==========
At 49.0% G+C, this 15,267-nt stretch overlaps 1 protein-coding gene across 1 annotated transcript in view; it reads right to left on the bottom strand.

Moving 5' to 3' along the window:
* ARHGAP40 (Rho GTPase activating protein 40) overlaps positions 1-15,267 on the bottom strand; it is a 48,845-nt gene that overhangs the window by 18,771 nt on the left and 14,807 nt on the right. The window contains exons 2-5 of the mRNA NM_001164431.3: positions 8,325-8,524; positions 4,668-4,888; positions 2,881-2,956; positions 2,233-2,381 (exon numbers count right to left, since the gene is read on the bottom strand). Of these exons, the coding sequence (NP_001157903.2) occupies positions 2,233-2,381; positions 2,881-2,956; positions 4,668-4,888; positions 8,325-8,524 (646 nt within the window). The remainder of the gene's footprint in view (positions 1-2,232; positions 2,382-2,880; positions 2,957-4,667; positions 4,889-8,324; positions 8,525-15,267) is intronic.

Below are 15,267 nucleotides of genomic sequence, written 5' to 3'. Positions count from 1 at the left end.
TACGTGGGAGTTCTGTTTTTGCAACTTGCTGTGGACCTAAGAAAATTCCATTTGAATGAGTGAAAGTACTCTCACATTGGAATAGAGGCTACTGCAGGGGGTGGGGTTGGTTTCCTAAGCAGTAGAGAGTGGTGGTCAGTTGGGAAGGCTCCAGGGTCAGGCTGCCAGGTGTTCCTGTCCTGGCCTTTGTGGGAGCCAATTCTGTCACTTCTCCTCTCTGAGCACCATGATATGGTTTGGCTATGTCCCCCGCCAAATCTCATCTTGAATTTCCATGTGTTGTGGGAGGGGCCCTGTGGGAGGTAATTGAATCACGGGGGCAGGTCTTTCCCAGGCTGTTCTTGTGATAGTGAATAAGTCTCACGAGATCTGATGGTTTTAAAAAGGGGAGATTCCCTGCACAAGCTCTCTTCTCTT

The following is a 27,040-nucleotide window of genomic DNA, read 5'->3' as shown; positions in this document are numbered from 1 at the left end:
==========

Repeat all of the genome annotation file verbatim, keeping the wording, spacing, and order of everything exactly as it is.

At 49.0% G+C, this 15,267-nt stretch overlaps 1 protein-coding gene across 1 annotated transcript in view; it reads right to left on the bottom strand.

Moving 5' to 3' along the window:
* ARHGAP40 (Rho GTPase activating protein 40) overlaps positions 1-15,267 on the bottom strand; it is a 48,845-nt gene that overhangs the window by 18,771 nt on the left and 14,807 nt on the right. The window contains exons 2-5 of the mRNA NM_001164431.3: positions 8,325-8,524; positions 4,668-4,888; positions 2,881-2,956; positions 2,233-2,381 (exon numbers count right to left, since the gene is read on the bottom strand). Of these exons, the coding sequence (NP_001157903.2) occupies positions 2,233-2,381; positions 2,881-2,956; positions 4,668-4,888; positions 8,325-8,524 (646 nt within the window). The remainder of the gene's footprint in view (positions 1-2,232; positions 2,382-2,880; positions 2,957-4,667; positions 4,889-8,324; positions 8,525-15,267) is intronic.

Below are 15,267 nucleotides of genomic sequence, written 5' to 3'. Positions count from 1 at the left end.
TACGTGGGAGTTCTGTTTTTGCAACTTGCTGTGGACCTAAGAAAATTCCATTTGAATGAGTGAAAGTACTCTCACATTGGAATAGAGGCTACTGCAGGGGGTGGGGTTGGTTTCCTAAGCAGTAGAGAGTGGTGGTCAGTTGGGAAGGCTCCAGGGTCAGGCTGCCAGGTGTTCCTGTCCTGGCCTTTGTGGGAGCCAATTCTGTCACTTCTCCTCTCTGAGCACCATGATATGGTTTGGCTATGTCCCCCGCCAAATCTCATCTTGAATTTCCATGTGTTGTGGGAGGGGCCCTGTGGGAGGTAATTGAATCACGGGGGCAGGTCTTTCCCAGGCTGTTCTTGTGATAGTGAATAAGTCTCACGAGATCTGATGGTTTTAAAAAGGGGAGATTCCCTGCACAAGCTCTCTTCTCTT

The following is a 27,040-nucleotide window of genomic DNA, read 5'->3' as shown; positions in this document are numbered from 1 at the left end: